i saw an interview on FOX yesterday of a good-looking, well-coiffed young lady who was a christian fundamentalist on why she supported trump…i almost got the feeling that she admired trump for his affairs, and secretly wanted to have an affair with him…

i think what the world is coming to is a denial of reality and reason, which i suspect is what will be needed for the condition of things we read about in egw’s prophecies to actually exist…just in my lifetime i’ve seen remarkable changes in society…

(James J Londis) #29

The divine criteria for creating the community of saints at history’s end is a complete mystery to me, just as knowing who presently constitutes God’s people. There are whole peoples throughout history brutalized and enslaved, dehumanized in various ways. If what EGW says is “true,” many questions beg for answers. A lifetime of unimaginable suffering is all this child of God ever experiences? God has no better remedy than that? Does this assume that the character you have “developed” makes you fit for eternity; ergo, without a character they are not fit? Where is the love and righteousness of God? What bothers me about speculating on who will or will not be “saved” at the end is this: If only a small remnant make it (a decided minority of all those in history is implied), Jesus victory on the cross was “pyrrhic” at best. He wins the battle and loses the vast war to save every person possible.

A wise Christian woman once said to me (a social worker who dealt with broken human beings every day): “I believe that anyone who will enjoy heaven will be there.” Makes great sense to me and fills me with immense gratitude for the God who is love.


This discussion assumes the readers believe in a God who will be judging us, and seems to be concerned with the rules of the judging. The bigger question I find among my non-Adventist friends is why, if there is a God, and he is loving, does he allow so much evil and pain to continue. The idea of proving to inhabitants of other worlds what sin is about is ludicrous for even minimal intelligences. This single question of pain is THE issue against a God of love, and has created more agnostics and atheists than any other question. To continue to believe in him is both a matter of faith best based on an unprovable relationship with him, or insanity. Or both. So far, I am doing the faith thing, but it makes no sense to many others.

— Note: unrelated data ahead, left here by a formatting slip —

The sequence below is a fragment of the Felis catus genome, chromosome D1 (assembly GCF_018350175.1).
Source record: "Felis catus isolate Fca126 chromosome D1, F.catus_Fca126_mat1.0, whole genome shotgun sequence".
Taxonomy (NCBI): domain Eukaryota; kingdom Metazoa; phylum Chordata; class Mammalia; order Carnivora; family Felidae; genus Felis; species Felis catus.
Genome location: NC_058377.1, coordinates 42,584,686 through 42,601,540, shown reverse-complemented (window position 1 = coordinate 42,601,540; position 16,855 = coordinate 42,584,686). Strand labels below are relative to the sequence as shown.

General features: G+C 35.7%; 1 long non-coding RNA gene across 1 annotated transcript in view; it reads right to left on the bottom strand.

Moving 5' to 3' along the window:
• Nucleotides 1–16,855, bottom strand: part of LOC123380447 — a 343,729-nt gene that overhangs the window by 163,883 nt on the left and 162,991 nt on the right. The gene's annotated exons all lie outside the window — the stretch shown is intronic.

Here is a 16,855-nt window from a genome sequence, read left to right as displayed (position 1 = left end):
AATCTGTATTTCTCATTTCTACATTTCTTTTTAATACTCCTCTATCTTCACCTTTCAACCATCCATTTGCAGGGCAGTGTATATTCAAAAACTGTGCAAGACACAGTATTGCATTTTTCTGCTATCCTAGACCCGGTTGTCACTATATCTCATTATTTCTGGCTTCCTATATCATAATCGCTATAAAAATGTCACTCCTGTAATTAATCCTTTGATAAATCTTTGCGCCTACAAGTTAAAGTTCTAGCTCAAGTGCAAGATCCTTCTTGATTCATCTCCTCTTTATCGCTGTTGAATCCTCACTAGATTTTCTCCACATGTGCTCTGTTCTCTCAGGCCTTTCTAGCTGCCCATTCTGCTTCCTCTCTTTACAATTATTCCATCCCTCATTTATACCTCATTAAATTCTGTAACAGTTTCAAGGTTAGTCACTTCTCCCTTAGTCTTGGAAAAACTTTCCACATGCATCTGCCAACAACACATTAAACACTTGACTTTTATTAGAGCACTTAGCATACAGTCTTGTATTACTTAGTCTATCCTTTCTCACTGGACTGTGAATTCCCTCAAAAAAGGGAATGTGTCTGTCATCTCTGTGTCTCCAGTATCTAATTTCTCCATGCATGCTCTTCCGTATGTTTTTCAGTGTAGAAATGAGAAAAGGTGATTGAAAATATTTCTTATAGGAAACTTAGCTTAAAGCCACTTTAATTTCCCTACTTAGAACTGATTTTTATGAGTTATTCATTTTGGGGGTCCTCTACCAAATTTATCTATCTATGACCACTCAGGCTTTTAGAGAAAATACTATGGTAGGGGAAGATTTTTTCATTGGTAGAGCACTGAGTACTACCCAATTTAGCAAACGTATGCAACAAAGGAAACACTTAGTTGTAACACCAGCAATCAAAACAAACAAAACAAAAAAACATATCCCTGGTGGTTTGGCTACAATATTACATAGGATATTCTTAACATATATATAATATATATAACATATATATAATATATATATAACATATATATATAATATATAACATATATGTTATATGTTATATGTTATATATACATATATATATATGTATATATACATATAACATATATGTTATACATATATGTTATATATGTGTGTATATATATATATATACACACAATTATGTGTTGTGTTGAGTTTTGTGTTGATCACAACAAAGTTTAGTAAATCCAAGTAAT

(jeremy) #32

when it comes to spiritual truth, i think we have to set aside our preconceptions, expectations and unavoidable biases, and conclude, to the best of our ability, only what can be supported by actual inspiration…there are things in the bible - less so, i think, in egw - that we simply don’t have enough information about, or enough ability, to fully make sense of…but even when we have information and ability, the times and mindset we’re living in now probably make accurate assessment difficult, if not impossible…

i think almost everyone wants a god that makes everything better in the end, but this santa claus fantasy requires shutting out much of the testimony of inspiration, such as a universal flood, sodom and gomorrah, israel’s slavery in egypt, the babylonian captivity, not to mention more modern events, like the centuries of papal persecution, WW2, the bosnian genocide, the rwandan genocide, and now the syrian genocide…and this is before we get to actual doctrines, like IJ and the lake of fire…

personally, i think we’re living in a time when the justice of god, and what that means, especially for a world steeped in original sin, has been perilously minimized…i believe most conceptions of god and heaven are caricaturish…they’re inventions of a sentimental, fallen mind, much like physical idols were anciently…so when we talk about who will be saved - “And if the righteous scarcely be saved, where shall the ungodly and the sinner appear?”, 1Pet 4:18 - i think we have to be aware of what is affecting our conclusions, namely, a concept of god that has evolved over time that doesn’t square with the terrifying god of justice portrayed in both the bible and egw…